New cases of bird flu in south west France

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New cases of bird flu in south west France
A picture taken on November 25, 2015 shows a placard reading "Sanitary police - Access forbidden" outside a house where an outbreak of the deadly H5N1 bird flu virus has been detected. Photo: AFP

France reported three more cases of highly pathogenic bird flu in the southwest of the country on Monday, just as the demand for foie gras is set to peak for the festive season.


France, Europe’s biggest agriculture producer, is desperately trying to contain its first outbreak of bird flu since 2006.

On Tuesday it was confirmed that a fourth case had been detected at a poultry farm in the Dordogne and for the first time three cases have been found in the nearby Landes region.

The latest outbreak in the Dordogne was found at a duck and chicken farm in Cénac-et-Saint-Julien in the Périgord and prompted the slaughter of around 4,500 chickens and 1,000 ducks.

In the villages of Doazit and Horsarrieu in the Landes region three cases were confirmed at a duck fattening farm and at a farm for guinea fowl, capon and chickens, France’s agriculture ministry said.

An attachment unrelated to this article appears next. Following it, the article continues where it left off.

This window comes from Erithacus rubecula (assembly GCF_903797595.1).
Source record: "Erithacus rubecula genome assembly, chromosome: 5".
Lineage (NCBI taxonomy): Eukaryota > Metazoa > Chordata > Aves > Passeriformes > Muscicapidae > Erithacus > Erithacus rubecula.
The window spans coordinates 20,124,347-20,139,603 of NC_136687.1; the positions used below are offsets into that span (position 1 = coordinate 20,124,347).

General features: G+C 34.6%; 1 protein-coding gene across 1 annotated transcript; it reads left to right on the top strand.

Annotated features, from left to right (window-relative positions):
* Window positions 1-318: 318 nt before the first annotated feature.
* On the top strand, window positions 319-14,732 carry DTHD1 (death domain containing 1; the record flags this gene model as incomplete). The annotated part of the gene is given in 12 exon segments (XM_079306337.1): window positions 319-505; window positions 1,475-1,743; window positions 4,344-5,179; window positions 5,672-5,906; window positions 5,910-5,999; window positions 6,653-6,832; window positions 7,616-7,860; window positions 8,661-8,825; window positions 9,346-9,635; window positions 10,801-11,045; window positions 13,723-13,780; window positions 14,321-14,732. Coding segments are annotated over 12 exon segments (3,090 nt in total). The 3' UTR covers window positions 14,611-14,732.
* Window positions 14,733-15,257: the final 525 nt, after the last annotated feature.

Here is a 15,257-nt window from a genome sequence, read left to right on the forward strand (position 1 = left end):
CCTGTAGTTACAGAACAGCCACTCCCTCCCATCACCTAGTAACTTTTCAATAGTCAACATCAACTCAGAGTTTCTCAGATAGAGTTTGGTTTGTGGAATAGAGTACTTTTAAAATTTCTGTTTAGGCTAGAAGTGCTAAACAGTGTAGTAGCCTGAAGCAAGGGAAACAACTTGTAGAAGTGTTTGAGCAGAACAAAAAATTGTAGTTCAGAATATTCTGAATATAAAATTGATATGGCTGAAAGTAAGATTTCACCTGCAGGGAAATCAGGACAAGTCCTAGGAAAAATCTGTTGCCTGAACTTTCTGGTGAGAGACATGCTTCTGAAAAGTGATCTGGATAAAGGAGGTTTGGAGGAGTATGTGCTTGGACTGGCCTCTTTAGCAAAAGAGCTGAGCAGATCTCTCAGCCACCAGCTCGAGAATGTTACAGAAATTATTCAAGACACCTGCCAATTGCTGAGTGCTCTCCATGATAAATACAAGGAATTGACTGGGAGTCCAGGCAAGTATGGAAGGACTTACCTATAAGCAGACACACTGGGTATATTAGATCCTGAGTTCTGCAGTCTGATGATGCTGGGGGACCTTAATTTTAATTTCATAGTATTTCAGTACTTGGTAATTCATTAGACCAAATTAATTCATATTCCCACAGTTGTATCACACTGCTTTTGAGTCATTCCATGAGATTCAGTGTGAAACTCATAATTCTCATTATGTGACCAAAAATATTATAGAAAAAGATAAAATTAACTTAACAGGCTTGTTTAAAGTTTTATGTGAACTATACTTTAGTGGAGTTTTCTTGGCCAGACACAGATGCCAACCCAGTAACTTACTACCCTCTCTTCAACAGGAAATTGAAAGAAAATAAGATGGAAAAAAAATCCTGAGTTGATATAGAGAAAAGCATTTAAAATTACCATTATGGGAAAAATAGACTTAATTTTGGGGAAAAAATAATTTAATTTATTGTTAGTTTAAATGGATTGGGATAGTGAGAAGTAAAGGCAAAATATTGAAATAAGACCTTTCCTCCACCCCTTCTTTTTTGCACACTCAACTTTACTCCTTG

The return of bird flu in France comes just before demand for foie gras, produced from duck or goose liver, peaks over the festive period.

While most of the foie gras that will be sold in France was already produced, packaged and distributed before the recent outbreak, the spread of the virus may put many consumers off.

Eight countries have already restricted imports of French poultry birds and products due to the outbreak, including Japan which is France's biggest export market for foie gras, but banned imports of the delicacy last week.

The agriculture ministry has stressed the measures it had taken to avoid a spread of the virus, including active surveillance and trade restrictions.

"France decided to forbid exportation of all living animals and hatching eggs from the Dordogne and Landes departments," it said in a statement.

There is no evidence that bird flu can be transmitted to humans via food, but certain strains have infected and in some cases killed people who were in direct contact with sick animals, notably in Asia, Reuters news agency stated.


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